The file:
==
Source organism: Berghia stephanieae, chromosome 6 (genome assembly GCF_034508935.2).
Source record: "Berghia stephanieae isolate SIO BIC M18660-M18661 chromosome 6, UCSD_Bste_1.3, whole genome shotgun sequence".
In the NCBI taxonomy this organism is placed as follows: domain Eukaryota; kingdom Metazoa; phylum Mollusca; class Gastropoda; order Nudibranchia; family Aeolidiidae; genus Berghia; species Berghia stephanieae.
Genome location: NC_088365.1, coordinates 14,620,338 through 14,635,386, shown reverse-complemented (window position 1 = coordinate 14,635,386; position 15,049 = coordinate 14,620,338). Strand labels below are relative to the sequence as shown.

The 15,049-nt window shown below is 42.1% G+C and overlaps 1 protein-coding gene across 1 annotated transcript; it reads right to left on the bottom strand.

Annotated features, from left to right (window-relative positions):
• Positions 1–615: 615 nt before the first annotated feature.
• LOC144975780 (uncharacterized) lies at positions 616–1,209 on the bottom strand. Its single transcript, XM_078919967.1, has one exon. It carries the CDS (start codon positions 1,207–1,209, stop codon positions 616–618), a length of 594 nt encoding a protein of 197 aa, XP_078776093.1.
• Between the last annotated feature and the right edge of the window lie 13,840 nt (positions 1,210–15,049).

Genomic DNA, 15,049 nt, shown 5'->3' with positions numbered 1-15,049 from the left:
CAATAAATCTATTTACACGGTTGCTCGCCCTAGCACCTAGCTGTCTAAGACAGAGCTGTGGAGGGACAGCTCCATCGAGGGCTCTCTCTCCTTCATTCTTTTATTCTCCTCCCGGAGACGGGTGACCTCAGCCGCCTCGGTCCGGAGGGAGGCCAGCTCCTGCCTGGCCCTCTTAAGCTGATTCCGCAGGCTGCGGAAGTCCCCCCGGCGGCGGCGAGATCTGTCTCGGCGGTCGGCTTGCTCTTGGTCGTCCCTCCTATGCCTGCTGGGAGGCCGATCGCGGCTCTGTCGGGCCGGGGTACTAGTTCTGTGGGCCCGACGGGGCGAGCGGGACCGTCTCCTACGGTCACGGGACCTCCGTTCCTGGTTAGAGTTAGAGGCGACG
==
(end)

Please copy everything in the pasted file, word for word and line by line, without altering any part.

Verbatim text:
Source organism: Berghia stephanieae, chromosome 6 (genome assembly GCF_034508935.2).
Source record: "Berghia stephanieae isolate SIO BIC M18660-M18661 chromosome 6, UCSD_Bste_1.3, whole genome shotgun sequence".
In the NCBI taxonomy this organism is placed as follows: domain Eukaryota; kingdom Metazoa; phylum Mollusca; class Gastropoda; order Nudibranchia; family Aeolidiidae; genus Berghia; species Berghia stephanieae.
Genome location: NC_088365.1, coordinates 14,620,338 through 14,635,386, shown reverse-complemented (window position 1 = coordinate 14,635,386; position 15,049 = coordinate 14,620,338). Strand labels below are relative to the sequence as shown.

The 15,049-nt window shown below is 42.1% G+C and overlaps 1 protein-coding gene across 1 annotated transcript; it reads right to left on the bottom strand.

Annotated features, from left to right (window-relative positions):
• Positions 1–615: 615 nt before the first annotated feature.
• LOC144975780 (uncharacterized) lies at positions 616–1,209 on the bottom strand. Its single transcript, XM_078919967.1, has one exon. It carries the CDS (start codon positions 1,207–1,209, stop codon positions 616–618), a length of 594 nt encoding a protein of 197 aa, XP_078776093.1.
• Between the last annotated feature and the right edge of the window lie 13,840 nt (positions 1,210–15,049).

Genomic DNA, 15,049 nt, shown 5'->3' with positions numbered 1-15,049 from the left:
CAATAAATCTATTTACACGGTTGCTCGCCCTAGCACCTAGCTGTCTAAGACAGAGCTGTGGAGGGACAGCTCCATCGAGGGCTCTCTCTCCTTCATTCTTTTATTCTCCTCCCGGAGACGGGTGACCTCAGCCGCCTCGGTCCGGAGGGAGGCCAGCTCCTGCCTGGCCCTCTTAAGCTGATTCCGCAGGCTGCGGAAGTCCCCCCGGCGGCGGCGAGATCTGTCTCGGCGGTCGGCTTGCTCTTGGTCGTCCCTCCTATGCCTGCTGGGAGGCCGATCGCGGCTCTGTCGGGCCGGGGTACTAGTTCTGTGGGCCCGACGGGGCGAGCGGGACCGTCTCCTACGGTCACGGGACCTCCGTTCCTGGTTAGAGTTAGAGGCGACG